Clarification: Not dumb, as in stupid. Rather, dumb, as in mute – or, wordless.
I am a big fan of the writer’s message board and reference site, Absolute Write. It’s an incredibly useful site; it builds writers’ communities, provides support, and I would in no way ever make fun of and say anything negative about it. Something amusing I noticed when glancing through the forum topics in my Google Reader, however, is the subject titles of each new conversation. Examples from this weekend:
“i poop rainbows”
“so, is it possible without broken bones?”
“grandchild for sale, 30K. supplies limited”
“Lindsay Graham advocates mass murder”
“we don’t need another hero?”
“no rest for the wicked”
I’m assuming these threads have to do with writing in some way, but maybe not. It got me thinking “what do writers really talk about in open forums?” (My alternate title for this blog post was “What We Talk About When We Don’t Talk About Writing.”) Most likely, these topics are intended for research purposes. (Who amongst us hasn’t Googled “centaur mating rituals” in the name of “authenticity?”) But, I’m sure many forum discussions have less to do with someone’s work-in-progress, and more to do with starting a conversation with someone about something on his or her mind. I find this neither negative nor positive, as far as productivity is concerned; I simply find it curious.
Ironically, one of the forum discussions on Absolute Write this weekend was titled “Social Networks Destroy Your Privacy.” I have my issues with Mark Zuckerberg as much as the next social networker, but I’m not one of those people who think social media sites are out to get us. They’re guilty of taking a mile when we give them an inch, but that’s about it. They wouldn’t be able to exploit us if we didn’t give them just enough to use.
This is where using social media sites for their intended purposes comes into play. If we’re using Facebook for reasons other than connecting with friends (and stalking), and using Twitter as a source of talking about what we made for dinner, rather than when our book is coming out, and, finally, using literary blogs and message boards as a means to discuss anything other than writing or books, then why wouldn’t these sites take advantage of us? We’re giving them way more than is necessary for them to survive, so why not take the excess and find a way to monetize it?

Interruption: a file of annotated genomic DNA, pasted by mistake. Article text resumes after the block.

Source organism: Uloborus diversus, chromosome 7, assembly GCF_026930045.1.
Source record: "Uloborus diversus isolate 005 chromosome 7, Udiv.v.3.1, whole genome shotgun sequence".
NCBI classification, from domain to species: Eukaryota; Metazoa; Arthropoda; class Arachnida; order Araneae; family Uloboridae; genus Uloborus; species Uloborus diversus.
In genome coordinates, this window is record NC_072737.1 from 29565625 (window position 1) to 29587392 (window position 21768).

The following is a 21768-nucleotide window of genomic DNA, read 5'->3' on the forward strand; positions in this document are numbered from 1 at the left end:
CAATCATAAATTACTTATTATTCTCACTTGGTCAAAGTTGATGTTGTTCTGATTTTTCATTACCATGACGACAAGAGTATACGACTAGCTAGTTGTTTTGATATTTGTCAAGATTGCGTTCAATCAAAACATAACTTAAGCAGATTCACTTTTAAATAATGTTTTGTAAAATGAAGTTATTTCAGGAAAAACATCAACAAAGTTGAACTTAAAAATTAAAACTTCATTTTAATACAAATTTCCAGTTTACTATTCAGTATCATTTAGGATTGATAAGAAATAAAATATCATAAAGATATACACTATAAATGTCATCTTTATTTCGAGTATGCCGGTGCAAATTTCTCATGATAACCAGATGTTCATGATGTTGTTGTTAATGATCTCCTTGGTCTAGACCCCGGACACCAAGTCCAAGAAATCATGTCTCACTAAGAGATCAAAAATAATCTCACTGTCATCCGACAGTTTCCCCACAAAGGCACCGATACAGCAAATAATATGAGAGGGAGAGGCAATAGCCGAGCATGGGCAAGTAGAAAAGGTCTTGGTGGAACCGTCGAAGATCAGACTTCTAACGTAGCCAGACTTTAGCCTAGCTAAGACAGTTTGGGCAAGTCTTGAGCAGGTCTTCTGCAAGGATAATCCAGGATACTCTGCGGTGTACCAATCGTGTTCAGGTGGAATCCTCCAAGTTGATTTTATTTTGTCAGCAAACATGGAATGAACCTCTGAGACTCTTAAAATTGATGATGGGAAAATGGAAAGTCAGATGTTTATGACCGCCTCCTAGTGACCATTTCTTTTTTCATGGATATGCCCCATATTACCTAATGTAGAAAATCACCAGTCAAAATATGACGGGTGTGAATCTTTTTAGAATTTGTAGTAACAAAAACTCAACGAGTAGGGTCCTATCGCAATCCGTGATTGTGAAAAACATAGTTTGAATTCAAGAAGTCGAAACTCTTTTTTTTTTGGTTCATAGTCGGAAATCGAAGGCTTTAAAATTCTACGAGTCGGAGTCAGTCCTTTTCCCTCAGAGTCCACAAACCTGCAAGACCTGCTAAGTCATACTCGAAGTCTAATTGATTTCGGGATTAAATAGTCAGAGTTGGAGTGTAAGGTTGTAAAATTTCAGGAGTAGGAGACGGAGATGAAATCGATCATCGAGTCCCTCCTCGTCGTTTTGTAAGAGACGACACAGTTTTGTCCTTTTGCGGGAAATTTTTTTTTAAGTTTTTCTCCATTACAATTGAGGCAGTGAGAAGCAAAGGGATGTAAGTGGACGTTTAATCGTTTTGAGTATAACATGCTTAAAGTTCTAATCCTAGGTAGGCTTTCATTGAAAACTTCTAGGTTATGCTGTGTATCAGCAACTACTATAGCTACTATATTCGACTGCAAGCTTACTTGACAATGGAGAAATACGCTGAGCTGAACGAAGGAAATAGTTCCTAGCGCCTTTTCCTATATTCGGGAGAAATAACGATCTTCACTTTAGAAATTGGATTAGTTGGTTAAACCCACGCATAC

There is, of course, an alternative side to “saying too much.” A more positive side. If any of you follow me on Twitter, you know that I don’t always tweet about books… or writing… or publishing… OK, sometimes I just tweet about TV or what I did that day. Am I giving the Twitter gods authority to spam me with stuff I later have to block? Sure. But I also have developed relationships with writers, editors, and other agents whom I’ve never met in real life. I’ve even set up a couple meetings with editors as a result of discovering common interests. As someone who is still relatively new to the world of agenting, I’ve found it incredibly useful and fun to let other sides of me show via social media.
The benefits of sharing recipes, discussing current events, and talking about your families via social media sites are obvious when you look to publishing and writers’ blogs and see the same people comment on every post. These people know each other, and their comments turn into conversations, which lead to friendships, bonds, and critique groups. To me, people who say e-friendships aren’t real are clearly not using social media to its full advantage. (That said, I’m a big believer in boundaries. Hence, I will not be your friend on Facebook.)
What do you all think? Have we been given so many literary outlets that we’ve now run out of things to say? Or is the “nothing” just another part of being social?